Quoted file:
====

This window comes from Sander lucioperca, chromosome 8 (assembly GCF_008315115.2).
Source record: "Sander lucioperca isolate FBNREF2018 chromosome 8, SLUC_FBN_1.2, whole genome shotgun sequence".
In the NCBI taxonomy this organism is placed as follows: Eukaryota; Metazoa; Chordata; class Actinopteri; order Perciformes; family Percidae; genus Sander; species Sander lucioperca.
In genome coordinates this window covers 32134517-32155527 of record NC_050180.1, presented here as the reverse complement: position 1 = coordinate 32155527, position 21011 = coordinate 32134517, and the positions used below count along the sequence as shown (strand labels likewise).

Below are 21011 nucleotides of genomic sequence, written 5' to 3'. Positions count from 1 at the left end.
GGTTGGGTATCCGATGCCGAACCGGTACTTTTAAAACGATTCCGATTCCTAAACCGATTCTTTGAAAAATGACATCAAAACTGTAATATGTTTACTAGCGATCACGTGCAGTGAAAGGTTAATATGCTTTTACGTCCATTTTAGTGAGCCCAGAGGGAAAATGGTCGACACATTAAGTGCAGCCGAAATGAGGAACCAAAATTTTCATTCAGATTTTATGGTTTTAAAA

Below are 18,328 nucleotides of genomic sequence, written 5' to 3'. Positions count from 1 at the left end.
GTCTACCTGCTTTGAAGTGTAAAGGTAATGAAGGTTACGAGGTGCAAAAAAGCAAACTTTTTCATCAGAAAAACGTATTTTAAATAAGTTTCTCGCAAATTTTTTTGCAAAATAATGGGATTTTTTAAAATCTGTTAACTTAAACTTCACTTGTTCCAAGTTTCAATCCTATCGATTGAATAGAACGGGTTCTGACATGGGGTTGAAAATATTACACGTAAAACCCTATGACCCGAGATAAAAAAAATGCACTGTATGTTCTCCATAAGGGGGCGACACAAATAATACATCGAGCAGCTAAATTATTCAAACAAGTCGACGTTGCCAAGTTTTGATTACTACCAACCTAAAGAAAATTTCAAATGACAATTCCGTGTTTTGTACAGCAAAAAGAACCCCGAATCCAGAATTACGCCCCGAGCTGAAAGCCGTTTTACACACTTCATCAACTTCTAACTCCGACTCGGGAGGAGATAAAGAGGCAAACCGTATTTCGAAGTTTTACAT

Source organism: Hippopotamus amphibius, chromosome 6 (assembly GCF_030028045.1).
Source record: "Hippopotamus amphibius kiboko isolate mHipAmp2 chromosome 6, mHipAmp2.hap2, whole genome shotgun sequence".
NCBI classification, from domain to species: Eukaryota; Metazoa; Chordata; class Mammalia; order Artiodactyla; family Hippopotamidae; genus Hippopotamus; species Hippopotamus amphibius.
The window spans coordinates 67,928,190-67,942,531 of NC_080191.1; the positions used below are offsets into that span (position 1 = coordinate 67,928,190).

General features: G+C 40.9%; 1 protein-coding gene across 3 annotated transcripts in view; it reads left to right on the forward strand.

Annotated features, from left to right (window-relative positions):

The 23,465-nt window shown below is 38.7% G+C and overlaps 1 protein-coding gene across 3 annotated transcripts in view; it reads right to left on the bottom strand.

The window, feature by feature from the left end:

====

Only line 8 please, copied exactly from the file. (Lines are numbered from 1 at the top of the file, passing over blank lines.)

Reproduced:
GTCTACCTGCTTTGAAGTGTAAAGGTAATGAAGGTTACGAGGTGCAAAAAAGCAAACTTTTTCATCAGAAAAACGTATTTTAAATAAGTTTCTCGCAAATTTTTTTGCAAAATAATGGGATTTTTTAAAATCTGTTAACTTAAACTTCACTTGTTCCAAGTTTCAATCCTATCGATTGAATAGAACGGGTTCTGACATGGGGTTGAAAATATTACACGTAAAACCCTATGACCCGAGATAAAAAAAATGCACTGTATGTTCTCCATAAGGGGGCGACACAAATAATACATCGAGCAGCTAAATTATTCAAACAAGTCGACGTTGCCAAGTTTTGATTACTACCAACCTAAAGAAAATTTCAAATGACAATTCCGTGTTTTGTACAGCAAAAAGAACCCCGAATCCAGAATTACGCCCCGAGCTGAAAGCCGTTTTACACACTTCATCAACTTCTAACTCCGACTCGGGAGGAGATAAAGAGGCAAACCGTATTTCGAAGTTTTACAT